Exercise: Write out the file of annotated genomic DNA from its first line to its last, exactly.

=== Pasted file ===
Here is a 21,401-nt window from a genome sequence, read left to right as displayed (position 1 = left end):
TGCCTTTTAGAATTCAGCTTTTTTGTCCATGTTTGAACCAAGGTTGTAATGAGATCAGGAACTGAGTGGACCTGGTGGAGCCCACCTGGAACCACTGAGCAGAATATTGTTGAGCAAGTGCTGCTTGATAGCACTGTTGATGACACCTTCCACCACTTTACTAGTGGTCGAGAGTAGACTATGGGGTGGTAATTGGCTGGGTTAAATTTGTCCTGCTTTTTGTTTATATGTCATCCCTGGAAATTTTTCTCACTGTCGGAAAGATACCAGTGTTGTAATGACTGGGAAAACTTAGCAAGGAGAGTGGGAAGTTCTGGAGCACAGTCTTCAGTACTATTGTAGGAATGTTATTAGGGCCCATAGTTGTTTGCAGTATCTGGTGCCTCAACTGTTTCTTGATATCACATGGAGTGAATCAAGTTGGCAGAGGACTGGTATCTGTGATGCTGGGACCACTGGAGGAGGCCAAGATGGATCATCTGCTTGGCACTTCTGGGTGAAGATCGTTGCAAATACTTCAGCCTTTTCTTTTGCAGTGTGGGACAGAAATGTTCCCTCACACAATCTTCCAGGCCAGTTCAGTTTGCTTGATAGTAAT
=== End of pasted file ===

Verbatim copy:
Here is a 21,401-nt window from a genome sequence, read left to right as displayed (position 1 = left end):
TGCCTTTTAGAATTCAGCTTTTTTGTCCATGTTTGAACCAAGGTTGTAATGAGATCAGGAACTGAGTGGACCTGGTGGAGCCCACCTGGAACCACTGAGCAGAATATTGTTGAGCAAGTGCTGCTTGATAGCACTGTTGATGACACCTTCCACCACTTTACTAGTGGTCGAGAGTAGACTATGGGGTGGTAATTGGCTGGGTTAAATTTGTCCTGCTTTTTGTTTATATGTCATCCCTGGAAATTTTTCTCACTGTCGGAAAGATACCAGTGTTGTAATGACTGGGAAAACTTAGCAAGGAGAGTGGGAAGTTCTGGAGCACAGTCTTCAGTACTATTGTAGGAATGTTATTAGGGCCCATAGTTGTTTGCAGTATCTGGTGCCTCAACTGTTTCTTGATATCACATGGAGTGAATCAAGTTGGCAGAGGACTGGTATCTGTGATGCTGGGACCACTGGAGGAGGCCAAGATGGATCATCTGCTTGGCACTTCTGGGTGAAGATCGTTGCAAATACTTCAGCCTTTTCTTTTGCAGTGTGGGACAGAAATGTTCCCTCACACAATCTTCCAGGCCAGTTCAGTTTGCTTGATAGTAAT